Posts Tagged ‘France’

New Year’s Resolution no.3

….was to blog. So here I am. Blogging. About what? I’m not sure yet. Maybe about my newly discovered love of beautiful art? Maybe about my renewed fascination with the history of Ham House because of my fabulous new book about it? Maybe about cake?

Well, let’s start with the cake. Here is a box that once contained a chocolate orange cake.

Danda had one peice. Someone else ate the entire rest of the cake, thinking it might help with her cold because oranges contain vitamin C, right? That someone else had been sworn off sugar because of the sugar headaches and achy teeth caused by their new job as a cake maker. The someone else now feels chocolate guilt and wishes not to be named.

Talking of new jobs, it’s been an interesting year. In the space of twelve months, the following things have happened;

1. Got two new jobs. One I disliked. One I loved. Thankfully I am now in the one I love!
2. Lost a good friend to the murky depths of Texas’ capital punishment system.
3. Went to France (for lunch), Italy (for my birthday) and America.
4. Visited the NASA space centre.
5. Became a ghost tour guide.
6. Made this (the website, not the art)
7. Became addicted to Candy Crush, Breaking Bad and Modern Family.
8. Purchased the most expensive (but most worth it) book I’ve ever owned.
9. Discovered pretty art and fabulous painters (current favourites are Sir Peter Lely and Van Dyck)
10. Got to know the life of the river better, via my walk to work. (And learnt about the importance of knowing the tide times!)
11. Got reacquainted with my childhood best friend when she came to stay in the spare room.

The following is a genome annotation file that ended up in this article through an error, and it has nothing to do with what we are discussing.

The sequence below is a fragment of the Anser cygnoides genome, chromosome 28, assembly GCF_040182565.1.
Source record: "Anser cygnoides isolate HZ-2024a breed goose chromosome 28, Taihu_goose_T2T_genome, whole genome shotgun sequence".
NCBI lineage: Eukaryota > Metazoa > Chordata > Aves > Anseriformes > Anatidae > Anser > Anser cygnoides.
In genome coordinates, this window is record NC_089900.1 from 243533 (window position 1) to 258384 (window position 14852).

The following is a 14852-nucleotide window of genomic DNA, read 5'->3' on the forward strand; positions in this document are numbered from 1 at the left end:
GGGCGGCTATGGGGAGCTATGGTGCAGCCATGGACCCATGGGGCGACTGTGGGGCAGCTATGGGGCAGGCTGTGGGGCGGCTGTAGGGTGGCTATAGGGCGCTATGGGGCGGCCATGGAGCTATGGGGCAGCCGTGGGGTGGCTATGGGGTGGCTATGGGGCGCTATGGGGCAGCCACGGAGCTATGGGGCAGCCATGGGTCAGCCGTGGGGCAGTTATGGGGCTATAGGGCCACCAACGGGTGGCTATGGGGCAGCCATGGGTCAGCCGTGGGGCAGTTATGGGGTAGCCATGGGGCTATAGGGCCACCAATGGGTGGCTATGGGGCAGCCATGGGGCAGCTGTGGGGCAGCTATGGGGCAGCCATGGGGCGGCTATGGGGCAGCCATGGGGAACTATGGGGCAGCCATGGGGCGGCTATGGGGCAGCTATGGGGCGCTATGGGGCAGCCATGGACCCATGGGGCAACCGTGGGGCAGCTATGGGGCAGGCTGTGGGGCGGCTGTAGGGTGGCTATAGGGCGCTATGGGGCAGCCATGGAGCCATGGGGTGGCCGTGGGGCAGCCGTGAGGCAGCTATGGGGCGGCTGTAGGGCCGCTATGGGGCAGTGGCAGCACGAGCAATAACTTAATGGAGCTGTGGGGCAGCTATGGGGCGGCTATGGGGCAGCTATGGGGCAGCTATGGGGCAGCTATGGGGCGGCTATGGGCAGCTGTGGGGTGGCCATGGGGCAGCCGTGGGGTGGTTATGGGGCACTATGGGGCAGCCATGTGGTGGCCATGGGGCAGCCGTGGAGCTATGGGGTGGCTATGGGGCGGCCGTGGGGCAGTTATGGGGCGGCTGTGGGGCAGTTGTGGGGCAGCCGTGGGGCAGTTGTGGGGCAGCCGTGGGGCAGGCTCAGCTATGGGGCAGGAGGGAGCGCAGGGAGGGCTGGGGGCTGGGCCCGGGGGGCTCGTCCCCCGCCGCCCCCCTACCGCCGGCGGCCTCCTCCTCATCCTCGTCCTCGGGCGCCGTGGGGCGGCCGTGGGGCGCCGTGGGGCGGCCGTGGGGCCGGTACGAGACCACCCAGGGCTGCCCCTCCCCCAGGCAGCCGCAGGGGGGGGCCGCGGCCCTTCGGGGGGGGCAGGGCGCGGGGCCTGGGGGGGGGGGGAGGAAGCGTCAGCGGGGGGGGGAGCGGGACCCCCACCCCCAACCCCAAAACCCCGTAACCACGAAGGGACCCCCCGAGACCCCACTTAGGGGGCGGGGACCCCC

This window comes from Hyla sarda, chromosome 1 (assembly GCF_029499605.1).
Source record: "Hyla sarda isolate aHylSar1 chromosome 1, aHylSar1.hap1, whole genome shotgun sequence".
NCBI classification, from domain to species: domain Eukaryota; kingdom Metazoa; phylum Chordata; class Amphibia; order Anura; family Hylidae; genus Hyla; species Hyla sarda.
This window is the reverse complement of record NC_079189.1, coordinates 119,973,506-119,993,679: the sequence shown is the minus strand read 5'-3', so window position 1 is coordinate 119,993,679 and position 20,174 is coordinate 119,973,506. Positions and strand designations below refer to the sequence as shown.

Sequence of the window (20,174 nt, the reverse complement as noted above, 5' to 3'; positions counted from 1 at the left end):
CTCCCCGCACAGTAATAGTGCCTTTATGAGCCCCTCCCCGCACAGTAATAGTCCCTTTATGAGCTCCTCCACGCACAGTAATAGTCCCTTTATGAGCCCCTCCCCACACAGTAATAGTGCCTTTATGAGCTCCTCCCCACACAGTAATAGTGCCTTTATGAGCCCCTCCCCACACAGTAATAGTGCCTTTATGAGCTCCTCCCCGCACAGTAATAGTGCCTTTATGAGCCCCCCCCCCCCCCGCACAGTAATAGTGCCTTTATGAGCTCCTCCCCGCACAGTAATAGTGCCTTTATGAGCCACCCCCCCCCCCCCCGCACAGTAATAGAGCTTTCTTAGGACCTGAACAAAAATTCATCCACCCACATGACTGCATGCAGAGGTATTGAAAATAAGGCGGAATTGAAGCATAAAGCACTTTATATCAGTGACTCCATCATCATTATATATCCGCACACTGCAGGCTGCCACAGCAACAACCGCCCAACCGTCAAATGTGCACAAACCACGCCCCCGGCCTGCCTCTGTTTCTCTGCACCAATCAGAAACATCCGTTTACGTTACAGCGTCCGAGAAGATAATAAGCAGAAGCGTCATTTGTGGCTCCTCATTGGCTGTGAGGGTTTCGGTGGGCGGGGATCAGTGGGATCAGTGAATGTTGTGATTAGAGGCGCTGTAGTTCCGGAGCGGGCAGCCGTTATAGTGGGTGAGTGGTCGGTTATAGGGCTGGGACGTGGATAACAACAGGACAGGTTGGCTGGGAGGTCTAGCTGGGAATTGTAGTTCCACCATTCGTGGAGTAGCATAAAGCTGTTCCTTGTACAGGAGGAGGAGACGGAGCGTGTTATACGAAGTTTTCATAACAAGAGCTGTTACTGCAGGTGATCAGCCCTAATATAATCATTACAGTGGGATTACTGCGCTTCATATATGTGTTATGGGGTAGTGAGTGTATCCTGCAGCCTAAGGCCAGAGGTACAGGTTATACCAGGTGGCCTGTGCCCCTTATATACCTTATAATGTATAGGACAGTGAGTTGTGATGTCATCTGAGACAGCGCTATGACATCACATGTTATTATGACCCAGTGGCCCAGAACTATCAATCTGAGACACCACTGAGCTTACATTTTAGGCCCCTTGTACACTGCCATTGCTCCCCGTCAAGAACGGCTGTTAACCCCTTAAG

12. Had a cold for a month.
13. Watched family jet off for a new life under the Australian sun.
14. Met a fellow blogger for the first time.

There has been a lot of change in the last year, some of which I’m still getting used to. Here’s to 2014! I wonder what will happen.

The time I went on a French exchange

I was about 14 years old, I think. No, younger. I guess 12 or 13. I signed up to go on the French exchange trip at school. Goodness knows why. I wasn’t any good at French. I was in the third set of five in my year so I was by no means a high flyer. Anyway, I think it was partly because a friend, Sarah, said she was going on it so maybe I thought it’d be way fun.

The girl I stayed with (maybe her name was Collete or Marie or something, I don’t know) lived on a little farm thing and they didn’t lock their doors or worry about leaving the car running. It baffled me. Collete/Marie must have thought us dirt-poor when she came to stay in England and was given a small room in my Mum’s flat.

There was a lamp thing in the room I was given at Collete/Marie’s house which you touched and it turned on or off. This was the highlight of my French exchange.

As I was at a girls’ school, we combined the trip with the local boys’ school and we all went on a coach together with a few of the teachers. God, they must have had an awful time with us pre-teens, all giggling and working out which boys we fancied the most.

There was one boy on the trip called Stephen Fanning. I think that was his name. Anyway, we all teased him. I forget why. He must have shown a weakness that we, predictably, jumped upon. He was getting on quite well with one of the French students on the exchange and so we teased him about that too.

On the coach ride home, he finally flipped. Like, absolutely… flipped. And he said something along the lines of, “Well, I don’t care what you all think because I’ve got a girlfriend in France and we love each other!”

Well! Readers! I don’t even need to tell you how that story ended! Needless to say, the teasing increased. By 500% percent.

Another thing I remember was a guy called Seb telling me he’d been given coffee in a bowl by the family he was staying with. I spent the rest of the trip praying I wouldn’t be handed coffee in a bowl by anyone.

We also went to a little theme park. They had a pirate ship ride and as the place was empty, we kept shouting, “Encore!” once the ride had finished. We stayed on there for 11 cycles of the ride. When we got off, a girl called Danielle vomited next to a bin. Next to. Not in. Next to.